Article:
Top Defense Democrat Says Lawmakers Forced Trump’s Hand on Ukraine Aid

“We approved the money. The president signed it and we just assumed it was going out,” the Washington state Democrat tells All Things Considered’s Mary Louise Kelly. “Then we started to hear from a variety of people that it was not going out.”

That money had been blocked by the White House, but Smith says neither the Pentagon nor the executive branch made Congress aware of that decision. “It is very unusual that we would not be notified,” he adds. “They certainly move money around a lot and make decisions that are not completely in keeping with what we’ve passed, but they always tell us and they also have a legal justification for doing it. Neither was true in this case.”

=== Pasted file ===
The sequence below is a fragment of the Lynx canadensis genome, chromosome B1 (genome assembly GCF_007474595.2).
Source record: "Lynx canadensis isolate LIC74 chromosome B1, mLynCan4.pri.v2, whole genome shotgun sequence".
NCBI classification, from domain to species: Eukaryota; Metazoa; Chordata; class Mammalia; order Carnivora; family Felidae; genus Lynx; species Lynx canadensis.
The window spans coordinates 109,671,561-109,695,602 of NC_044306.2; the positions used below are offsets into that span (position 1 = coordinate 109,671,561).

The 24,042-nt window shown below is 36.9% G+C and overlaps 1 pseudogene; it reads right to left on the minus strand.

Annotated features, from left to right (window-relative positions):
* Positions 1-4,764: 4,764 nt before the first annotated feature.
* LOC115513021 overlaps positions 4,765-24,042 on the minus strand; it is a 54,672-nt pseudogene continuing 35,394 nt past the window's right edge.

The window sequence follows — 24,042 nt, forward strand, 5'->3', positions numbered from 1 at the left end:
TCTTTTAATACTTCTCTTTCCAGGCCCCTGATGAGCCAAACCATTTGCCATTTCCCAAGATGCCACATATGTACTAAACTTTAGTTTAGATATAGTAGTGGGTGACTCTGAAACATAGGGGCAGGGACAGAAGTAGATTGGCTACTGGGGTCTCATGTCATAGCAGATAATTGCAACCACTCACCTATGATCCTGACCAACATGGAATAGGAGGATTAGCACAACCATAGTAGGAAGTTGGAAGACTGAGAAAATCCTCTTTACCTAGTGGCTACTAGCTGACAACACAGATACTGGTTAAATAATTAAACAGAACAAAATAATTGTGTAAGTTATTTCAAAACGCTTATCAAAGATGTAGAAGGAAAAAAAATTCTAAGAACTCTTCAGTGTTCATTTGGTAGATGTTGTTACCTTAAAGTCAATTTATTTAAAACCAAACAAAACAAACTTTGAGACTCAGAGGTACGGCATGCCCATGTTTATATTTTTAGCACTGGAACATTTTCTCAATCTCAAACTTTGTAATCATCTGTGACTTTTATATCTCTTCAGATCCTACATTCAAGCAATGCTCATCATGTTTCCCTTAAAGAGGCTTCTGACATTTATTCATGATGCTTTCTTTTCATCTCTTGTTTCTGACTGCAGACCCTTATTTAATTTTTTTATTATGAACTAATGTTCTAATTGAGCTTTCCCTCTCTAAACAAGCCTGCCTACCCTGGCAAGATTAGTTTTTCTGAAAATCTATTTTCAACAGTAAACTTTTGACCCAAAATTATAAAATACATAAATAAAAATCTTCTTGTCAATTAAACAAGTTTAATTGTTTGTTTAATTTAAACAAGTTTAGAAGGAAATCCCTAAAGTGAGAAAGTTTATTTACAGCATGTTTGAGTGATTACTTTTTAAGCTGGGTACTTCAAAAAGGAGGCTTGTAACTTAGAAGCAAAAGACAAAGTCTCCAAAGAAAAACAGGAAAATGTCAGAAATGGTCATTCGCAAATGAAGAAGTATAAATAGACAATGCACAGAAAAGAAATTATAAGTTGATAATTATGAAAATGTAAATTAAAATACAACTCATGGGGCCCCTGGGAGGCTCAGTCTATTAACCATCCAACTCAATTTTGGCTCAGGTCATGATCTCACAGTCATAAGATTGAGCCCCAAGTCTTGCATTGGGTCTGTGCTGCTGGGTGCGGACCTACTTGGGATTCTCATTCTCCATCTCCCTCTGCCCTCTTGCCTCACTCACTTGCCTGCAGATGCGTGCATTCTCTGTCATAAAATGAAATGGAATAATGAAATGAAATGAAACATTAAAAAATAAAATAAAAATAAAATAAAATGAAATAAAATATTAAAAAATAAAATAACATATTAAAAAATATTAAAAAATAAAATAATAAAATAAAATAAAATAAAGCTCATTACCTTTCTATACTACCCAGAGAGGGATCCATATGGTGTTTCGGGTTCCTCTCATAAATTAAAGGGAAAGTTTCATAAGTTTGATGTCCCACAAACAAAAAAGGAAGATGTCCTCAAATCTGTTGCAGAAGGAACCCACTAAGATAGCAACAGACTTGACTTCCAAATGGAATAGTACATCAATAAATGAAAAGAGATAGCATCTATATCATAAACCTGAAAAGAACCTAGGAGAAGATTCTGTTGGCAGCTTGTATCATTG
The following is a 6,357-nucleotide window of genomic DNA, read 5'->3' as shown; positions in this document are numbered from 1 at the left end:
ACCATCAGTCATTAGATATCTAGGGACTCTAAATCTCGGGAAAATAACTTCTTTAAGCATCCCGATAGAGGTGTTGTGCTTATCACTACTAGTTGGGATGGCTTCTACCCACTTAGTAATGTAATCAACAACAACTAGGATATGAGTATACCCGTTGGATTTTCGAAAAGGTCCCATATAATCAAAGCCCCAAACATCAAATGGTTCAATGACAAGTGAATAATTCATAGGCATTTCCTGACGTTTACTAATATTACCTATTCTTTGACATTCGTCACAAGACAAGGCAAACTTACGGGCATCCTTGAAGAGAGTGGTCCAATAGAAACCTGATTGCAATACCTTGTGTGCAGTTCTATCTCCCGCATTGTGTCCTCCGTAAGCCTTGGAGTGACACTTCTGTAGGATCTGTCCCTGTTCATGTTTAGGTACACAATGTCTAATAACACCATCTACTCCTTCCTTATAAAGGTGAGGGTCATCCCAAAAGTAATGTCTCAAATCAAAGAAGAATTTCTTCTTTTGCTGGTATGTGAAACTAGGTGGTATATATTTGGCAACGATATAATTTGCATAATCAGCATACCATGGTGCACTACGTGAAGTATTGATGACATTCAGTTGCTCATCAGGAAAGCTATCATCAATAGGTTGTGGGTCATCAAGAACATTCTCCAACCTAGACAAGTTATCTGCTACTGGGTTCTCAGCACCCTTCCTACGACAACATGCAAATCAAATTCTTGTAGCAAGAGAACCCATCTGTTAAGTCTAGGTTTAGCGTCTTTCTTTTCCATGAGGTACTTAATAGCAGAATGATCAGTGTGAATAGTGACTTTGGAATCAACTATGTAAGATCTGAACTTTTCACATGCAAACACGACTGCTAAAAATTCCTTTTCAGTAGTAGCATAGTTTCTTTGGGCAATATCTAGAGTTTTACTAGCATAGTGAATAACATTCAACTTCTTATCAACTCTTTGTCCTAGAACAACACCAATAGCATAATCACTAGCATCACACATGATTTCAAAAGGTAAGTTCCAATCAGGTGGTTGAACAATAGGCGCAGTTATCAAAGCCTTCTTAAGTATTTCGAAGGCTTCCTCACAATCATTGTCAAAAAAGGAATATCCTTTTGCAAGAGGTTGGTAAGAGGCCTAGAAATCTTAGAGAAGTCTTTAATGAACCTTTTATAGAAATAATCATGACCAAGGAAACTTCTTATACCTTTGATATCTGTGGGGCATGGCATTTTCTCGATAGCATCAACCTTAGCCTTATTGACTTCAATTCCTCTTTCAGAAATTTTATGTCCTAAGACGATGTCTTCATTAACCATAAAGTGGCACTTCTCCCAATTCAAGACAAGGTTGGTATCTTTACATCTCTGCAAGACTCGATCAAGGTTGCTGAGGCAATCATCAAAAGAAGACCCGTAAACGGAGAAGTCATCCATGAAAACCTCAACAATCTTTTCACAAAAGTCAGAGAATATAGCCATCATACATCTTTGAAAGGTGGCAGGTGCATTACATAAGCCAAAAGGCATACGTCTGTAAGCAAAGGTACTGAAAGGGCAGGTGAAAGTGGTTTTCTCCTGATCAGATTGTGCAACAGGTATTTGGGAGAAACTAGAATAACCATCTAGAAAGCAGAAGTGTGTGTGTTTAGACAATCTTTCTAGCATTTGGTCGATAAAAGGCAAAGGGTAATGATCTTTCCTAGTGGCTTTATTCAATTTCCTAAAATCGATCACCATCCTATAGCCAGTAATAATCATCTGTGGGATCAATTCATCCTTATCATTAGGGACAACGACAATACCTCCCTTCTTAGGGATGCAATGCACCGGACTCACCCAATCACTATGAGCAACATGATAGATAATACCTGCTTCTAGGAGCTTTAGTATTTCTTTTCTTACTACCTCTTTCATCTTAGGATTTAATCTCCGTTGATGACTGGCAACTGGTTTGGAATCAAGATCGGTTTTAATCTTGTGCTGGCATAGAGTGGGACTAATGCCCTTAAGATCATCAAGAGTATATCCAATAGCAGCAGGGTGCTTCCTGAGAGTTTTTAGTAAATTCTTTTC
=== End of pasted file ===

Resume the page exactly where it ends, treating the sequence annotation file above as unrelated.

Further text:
The Scandal Has Spiraled Out of Trump’s Control

It’s clear now that the president, his vice president, and several of his top, Senate-confirmed aides—as well as his personal lawyer cum private foreign minister, Rudy Giuliani— have spent significant time over the past year trying to pressure foreign governments into producing stories that can aid in Trump’s reelection.

Pay It Forward and Make It Better

I don’t really knit, though I keep trying to be a better knitter. But this post from stationary blogger and knitter Laura Cameron features a free pattern for a shawl, and a second free pattern for a lovely hat to knit.